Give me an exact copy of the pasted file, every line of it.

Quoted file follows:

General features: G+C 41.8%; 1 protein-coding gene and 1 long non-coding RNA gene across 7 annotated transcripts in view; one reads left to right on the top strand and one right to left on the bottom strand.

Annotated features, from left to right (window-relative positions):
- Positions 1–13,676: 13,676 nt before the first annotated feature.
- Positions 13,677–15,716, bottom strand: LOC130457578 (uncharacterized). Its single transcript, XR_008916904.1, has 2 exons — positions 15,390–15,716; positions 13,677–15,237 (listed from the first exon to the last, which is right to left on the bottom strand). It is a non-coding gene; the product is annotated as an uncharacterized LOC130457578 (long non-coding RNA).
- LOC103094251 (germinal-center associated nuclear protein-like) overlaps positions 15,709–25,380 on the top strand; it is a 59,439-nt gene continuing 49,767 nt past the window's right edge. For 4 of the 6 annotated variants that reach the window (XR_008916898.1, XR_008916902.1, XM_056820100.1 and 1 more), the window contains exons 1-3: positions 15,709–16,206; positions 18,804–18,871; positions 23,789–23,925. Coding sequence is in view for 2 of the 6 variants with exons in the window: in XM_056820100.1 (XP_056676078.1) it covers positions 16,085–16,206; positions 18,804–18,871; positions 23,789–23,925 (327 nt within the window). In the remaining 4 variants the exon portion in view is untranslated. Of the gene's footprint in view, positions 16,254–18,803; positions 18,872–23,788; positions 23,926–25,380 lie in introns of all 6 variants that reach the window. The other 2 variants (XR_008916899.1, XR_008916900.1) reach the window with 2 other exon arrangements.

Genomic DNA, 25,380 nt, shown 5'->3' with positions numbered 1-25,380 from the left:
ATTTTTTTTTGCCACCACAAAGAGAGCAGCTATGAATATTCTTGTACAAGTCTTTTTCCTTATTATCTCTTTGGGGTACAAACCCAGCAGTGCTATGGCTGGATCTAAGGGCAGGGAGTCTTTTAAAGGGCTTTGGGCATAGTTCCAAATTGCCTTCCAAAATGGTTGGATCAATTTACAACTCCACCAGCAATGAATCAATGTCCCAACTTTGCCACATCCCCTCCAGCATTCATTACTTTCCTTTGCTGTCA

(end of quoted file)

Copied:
General features: G+C 41.8%; 1 protein-coding gene and 1 long non-coding RNA gene across 7 annotated transcripts in view; one reads left to right on the top strand and one right to left on the bottom strand.

Annotated features, from left to right (window-relative positions):
- Positions 1–13,676: 13,676 nt before the first annotated feature.
- Positions 13,677–15,716, bottom strand: LOC130457578 (uncharacterized). Its single transcript, XR_008916904.1, has 2 exons — positions 15,390–15,716; positions 13,677–15,237 (listed from the first exon to the last, which is right to left on the bottom strand). It is a non-coding gene; the product is annotated as an uncharacterized LOC130457578 (long non-coding RNA).
- LOC103094251 (germinal-center associated nuclear protein-like) overlaps positions 15,709–25,380 on the top strand; it is a 59,439-nt gene continuing 49,767 nt past the window's right edge. For 4 of the 6 annotated variants that reach the window (XR_008916898.1, XR_008916902.1, XM_056820100.1 and 1 more), the window contains exons 1-3: positions 15,709–16,206; positions 18,804–18,871; positions 23,789–23,925. Coding sequence is in view for 2 of the 6 variants with exons in the window: in XM_056820100.1 (XP_056676078.1) it covers positions 16,085–16,206; positions 18,804–18,871; positions 23,789–23,925 (327 nt within the window). In the remaining 4 variants the exon portion in view is untranslated. Of the gene's footprint in view, positions 16,254–18,803; positions 18,872–23,788; positions 23,926–25,380 lie in introns of all 6 variants that reach the window. The other 2 variants (XR_008916899.1, XR_008916900.1) reach the window with 2 other exon arrangements.

Genomic DNA, 25,380 nt, shown 5'->3' with positions numbered 1-25,380 from the left:
ATTTTTTTTTGCCACCACAAAGAGAGCAGCTATGAATATTCTTGTACAAGTCTTTTTCCTTATTATCTCTTTGGGGTACAAACCCAGCAGTGCTATGGCTGGATCTAAGGGCAGGGAGTCTTTTAAAGGGCTTTGGGCATAGTTCCAAATTGCCTTCCAAAATGGTTGGATCAATTTACAACTCCACCAGCAATGAATCAATGTCCCAACTTTGCCACATCCCCTCCAGCATTCATTACTTTCCTTTGCTGTCA